Lilacs that Last, Part 1: Bouquets (plants coming in part 2)

Ok, let’s start by being honest. Lilac bouquets do not last, period.  Or at least they don’t last like tulips, say, or peonies, or even roses. This is partly because lilacs wilt fast and partly because there’s no wiggle room: tulips and peonies and roses remain beguiling in decline; lilacs look awful as soon as they don’t look wonderful.

@ leslie land lilac-bouquet

To keep them looking wonderful for as long as possible:

* Choose trusses that are about half open  if they’re mostly buds, they’ll just give up before going any farther and if every florette is blooming the end is already near.

* Cut them early in the morning before the bark heats up and put them up to their necks in the large bucket of tepid water you have right with you.

* Prepare the vase. Fill a deep, squeaky-clean glass, ceramic or other non-reactive container with tepid water. Add commercial flower preservative – it won’t feed the flowers but it will help prevent the buildup of decay-causing bacteria.

* Remove all the leaf stems (see Experiment Report below), saving the longest and prettiest to add to the bouquet. Trim off anything dead. Do whatever else you want to do to the stems and then cut the bases on a sharp diagonal to allow maximum water exposure. Lilacs are big drinkers. 

I grew up firmly believing that smashing the bases with a hammer to increase water takeup area was the key to lasting bouquets. Then I learned this was unwise because it crushes the cells and crushed cells can’t take up anything. Then I did the Experiment, which suggested that a moderate smash doesn’t matter much either way.

* Display the bouquet out of direct sun and away from fruit. Remove any blossoms that start to look forlorn as soon as you notice them. Ripening fruit and dying vegetable matter both give off ethylene gas, which hastens decay.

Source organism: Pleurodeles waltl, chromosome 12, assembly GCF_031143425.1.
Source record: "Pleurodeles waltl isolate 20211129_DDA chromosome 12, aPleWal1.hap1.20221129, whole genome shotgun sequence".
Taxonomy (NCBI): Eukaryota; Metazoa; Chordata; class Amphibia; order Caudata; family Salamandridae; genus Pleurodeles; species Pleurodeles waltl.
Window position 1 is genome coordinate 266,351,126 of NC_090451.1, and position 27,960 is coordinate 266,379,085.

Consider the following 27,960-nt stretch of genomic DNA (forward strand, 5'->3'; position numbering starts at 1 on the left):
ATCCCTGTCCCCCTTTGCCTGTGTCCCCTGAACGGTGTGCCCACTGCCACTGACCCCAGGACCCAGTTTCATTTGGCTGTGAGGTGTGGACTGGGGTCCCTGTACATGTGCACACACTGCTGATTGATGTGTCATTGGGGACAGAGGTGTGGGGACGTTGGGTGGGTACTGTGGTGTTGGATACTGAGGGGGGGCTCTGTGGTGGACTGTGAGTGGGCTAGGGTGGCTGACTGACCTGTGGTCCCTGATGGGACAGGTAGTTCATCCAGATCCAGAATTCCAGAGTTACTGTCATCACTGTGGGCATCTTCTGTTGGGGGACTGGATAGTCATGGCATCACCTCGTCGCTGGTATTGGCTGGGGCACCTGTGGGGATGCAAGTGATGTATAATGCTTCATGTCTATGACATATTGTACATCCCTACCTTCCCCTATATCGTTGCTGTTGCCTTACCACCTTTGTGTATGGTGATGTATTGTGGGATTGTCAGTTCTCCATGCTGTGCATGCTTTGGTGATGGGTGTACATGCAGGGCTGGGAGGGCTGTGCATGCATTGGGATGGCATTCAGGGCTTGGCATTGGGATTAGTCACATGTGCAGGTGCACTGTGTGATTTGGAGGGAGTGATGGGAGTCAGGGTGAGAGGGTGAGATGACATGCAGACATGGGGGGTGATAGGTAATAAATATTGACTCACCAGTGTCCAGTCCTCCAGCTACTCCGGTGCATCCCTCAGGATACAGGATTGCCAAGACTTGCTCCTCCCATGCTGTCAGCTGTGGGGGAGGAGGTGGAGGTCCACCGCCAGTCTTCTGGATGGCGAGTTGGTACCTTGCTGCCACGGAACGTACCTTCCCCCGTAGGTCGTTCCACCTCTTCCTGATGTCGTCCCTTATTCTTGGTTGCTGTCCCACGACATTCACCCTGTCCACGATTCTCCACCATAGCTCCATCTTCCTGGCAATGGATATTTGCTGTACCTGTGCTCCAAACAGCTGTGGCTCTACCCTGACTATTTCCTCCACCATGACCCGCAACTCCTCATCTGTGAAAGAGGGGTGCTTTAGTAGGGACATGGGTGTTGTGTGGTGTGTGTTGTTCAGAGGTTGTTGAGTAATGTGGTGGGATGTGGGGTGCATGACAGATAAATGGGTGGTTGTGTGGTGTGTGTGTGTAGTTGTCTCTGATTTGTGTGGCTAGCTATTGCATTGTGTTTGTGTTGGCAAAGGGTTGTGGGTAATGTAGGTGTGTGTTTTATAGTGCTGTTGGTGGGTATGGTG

* Change the water every day or every other day; preservative helps prevent nastiness but you can’t expect it to do everything.  If you want to go the extra mile and get a couple of extra days, store the bouquet in a cool room each night.


Day one of the trial

Day one of the trial


Not science. Not even close to science because I only did it once and because it’s really hard to get 3 trusses that are exactly equal in age, stem size and other important variables.

 Plus it was close to the end of the NY lilac season when I did it, so it was difficult to get the correctly half-open trusses. But there was one conclusion so unmistakable I’m now a complete convert.

 All I did was set up 3 glasses ( photographed in the window but kept in the cool dark). Smashed stem in one,  diagonal cut stem in the next, stem with all leaves removed – advised in From Garden To Vase, by Linda Beutler and Allan Mandell – in the third. Did not add preservative.

 By the third day, both smash and slit were starting to look tired, while the leafless flower, with detached leaf stems in the glass, was still quite perky.

 On day 5, the results were in. All three flowers were done for, but not to the same degree.  Smash was a little bit worse than slit and its water was much murkier. Preservative might well have been helpful. Slit was slightly better than smash but still too droopy to keep. Leafless was no longer presentable by day but could have passed in candlelight. It was significantly better preserved than either of the others.

 So when I got to Maine, where the lilacs were just approaching full gorgeous (and in a sort of suspended animation because it was so damn cold). I pruned a couple of needy President Lincolns and made the bouquet shown here.

 Took off all the leaf stems. Did not add preservative (out of  same). Been changing water and storing in cool room. Removed one small wilty clump. When the picture was taken yesterday the bouquet was a week old and it still looks fine this morning.





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